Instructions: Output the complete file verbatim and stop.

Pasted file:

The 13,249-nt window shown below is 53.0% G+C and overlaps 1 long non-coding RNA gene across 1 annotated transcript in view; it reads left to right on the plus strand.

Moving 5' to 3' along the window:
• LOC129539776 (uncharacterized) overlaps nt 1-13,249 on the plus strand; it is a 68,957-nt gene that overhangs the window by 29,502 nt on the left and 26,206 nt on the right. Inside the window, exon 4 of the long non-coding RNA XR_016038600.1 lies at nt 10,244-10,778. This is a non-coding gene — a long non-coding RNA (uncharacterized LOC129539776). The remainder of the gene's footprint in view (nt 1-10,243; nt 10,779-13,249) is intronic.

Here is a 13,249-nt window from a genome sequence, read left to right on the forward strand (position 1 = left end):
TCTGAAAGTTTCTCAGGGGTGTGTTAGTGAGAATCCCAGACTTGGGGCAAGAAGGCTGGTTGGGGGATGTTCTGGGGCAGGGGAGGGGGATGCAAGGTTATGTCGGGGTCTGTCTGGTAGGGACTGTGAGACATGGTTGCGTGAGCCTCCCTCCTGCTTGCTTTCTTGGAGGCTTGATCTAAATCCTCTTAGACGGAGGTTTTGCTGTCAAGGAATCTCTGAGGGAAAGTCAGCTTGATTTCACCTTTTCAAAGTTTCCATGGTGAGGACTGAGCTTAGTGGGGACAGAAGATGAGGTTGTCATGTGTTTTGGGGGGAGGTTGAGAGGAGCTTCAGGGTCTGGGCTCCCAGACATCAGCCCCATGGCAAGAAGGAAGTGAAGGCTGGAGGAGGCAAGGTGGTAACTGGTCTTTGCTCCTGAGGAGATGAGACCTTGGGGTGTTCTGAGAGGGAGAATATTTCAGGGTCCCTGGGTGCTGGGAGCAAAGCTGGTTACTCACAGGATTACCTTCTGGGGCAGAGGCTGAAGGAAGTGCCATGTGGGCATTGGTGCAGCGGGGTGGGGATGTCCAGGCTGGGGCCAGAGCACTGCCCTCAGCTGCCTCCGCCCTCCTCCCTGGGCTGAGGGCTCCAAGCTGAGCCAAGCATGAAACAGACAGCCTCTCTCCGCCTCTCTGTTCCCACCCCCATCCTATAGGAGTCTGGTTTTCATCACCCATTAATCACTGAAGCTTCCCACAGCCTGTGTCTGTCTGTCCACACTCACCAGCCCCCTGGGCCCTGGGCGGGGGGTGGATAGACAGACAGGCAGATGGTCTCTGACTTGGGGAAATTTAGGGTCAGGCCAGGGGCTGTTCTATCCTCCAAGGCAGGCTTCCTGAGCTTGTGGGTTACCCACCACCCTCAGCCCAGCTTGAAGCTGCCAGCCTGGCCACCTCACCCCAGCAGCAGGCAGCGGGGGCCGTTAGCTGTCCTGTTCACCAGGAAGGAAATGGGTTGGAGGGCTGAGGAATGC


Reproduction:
The 13,249-nt window shown below is 53.0% G+C and overlaps 1 long non-coding RNA gene across 1 annotated transcript in view; it reads left to right on the plus strand.

Moving 5' to 3' along the window:
• LOC129539776 (uncharacterized) overlaps nt 1-13,249 on the plus strand; it is a 68,957-nt gene that overhangs the window by 29,502 nt on the left and 26,206 nt on the right. Inside the window, exon 4 of the long non-coding RNA XR_016038600.1 lies at nt 10,244-10,778. This is a non-coding gene — a long non-coding RNA (uncharacterized LOC129539776). The remainder of the gene's footprint in view (nt 1-10,243; nt 10,779-13,249) is intronic.

Here is a 13,249-nt window from a genome sequence, read left to right on the forward strand (position 1 = left end):
TCTGAAAGTTTCTCAGGGGTGTGTTAGTGAGAATCCCAGACTTGGGGCAAGAAGGCTGGTTGGGGGATGTTCTGGGGCAGGGGAGGGGGATGCAAGGTTATGTCGGGGTCTGTCTGGTAGGGACTGTGAGACATGGTTGCGTGAGCCTCCCTCCTGCTTGCTTTCTTGGAGGCTTGATCTAAATCCTCTTAGACGGAGGTTTTGCTGTCAAGGAATCTCTGAGGGAAAGTCAGCTTGATTTCACCTTTTCAAAGTTTCCATGGTGAGGACTGAGCTTAGTGGGGACAGAAGATGAGGTTGTCATGTGTTTTGGGGGGAGGTTGAGAGGAGCTTCAGGGTCTGGGCTCCCAGACATCAGCCCCATGGCAAGAAGGAAGTGAAGGCTGGAGGAGGCAAGGTGGTAACTGGTCTTTGCTCCTGAGGAGATGAGACCTTGGGGTGTTCTGAGAGGGAGAATATTTCAGGGTCCCTGGGTGCTGGGAGCAAAGCTGGTTACTCACAGGATTACCTTCTGGGGCAGAGGCTGAAGGAAGTGCCATGTGGGCATTGGTGCAGCGGGGTGGGGATGTCCAGGCTGGGGCCAGAGCACTGCCCTCAGCTGCCTCCGCCCTCCTCCCTGGGCTGAGGGCTCCAAGCTGAGCCAAGCATGAAACAGACAGCCTCTCTCCGCCTCTCTGTTCCCACCCCCATCCTATAGGAGTCTGGTTTTCATCACCCATTAATCACTGAAGCTTCCCACAGCCTGTGTCTGTCTGTCCACACTCACCAGCCCCCTGGGCCCTGGGCGGGGGGTGGATAGACAGACAGGCAGATGGTCTCTGACTTGGGGAAATTTAGGGTCAGGCCAGGGGCTGTTCTATCCTCCAAGGCAGGCTTCCTGAGCTTGTGGGTTACCCACCACCCTCAGCCCAGCTTGAAGCTGCCAGCCTGGCCACCTCACCCCAGCAGCAGGCAGCGGGGGCCGTTAGCTGTCCTGTTCACCAGGAAGGAAATGGGTTGGAGGGCTGAGGAATGC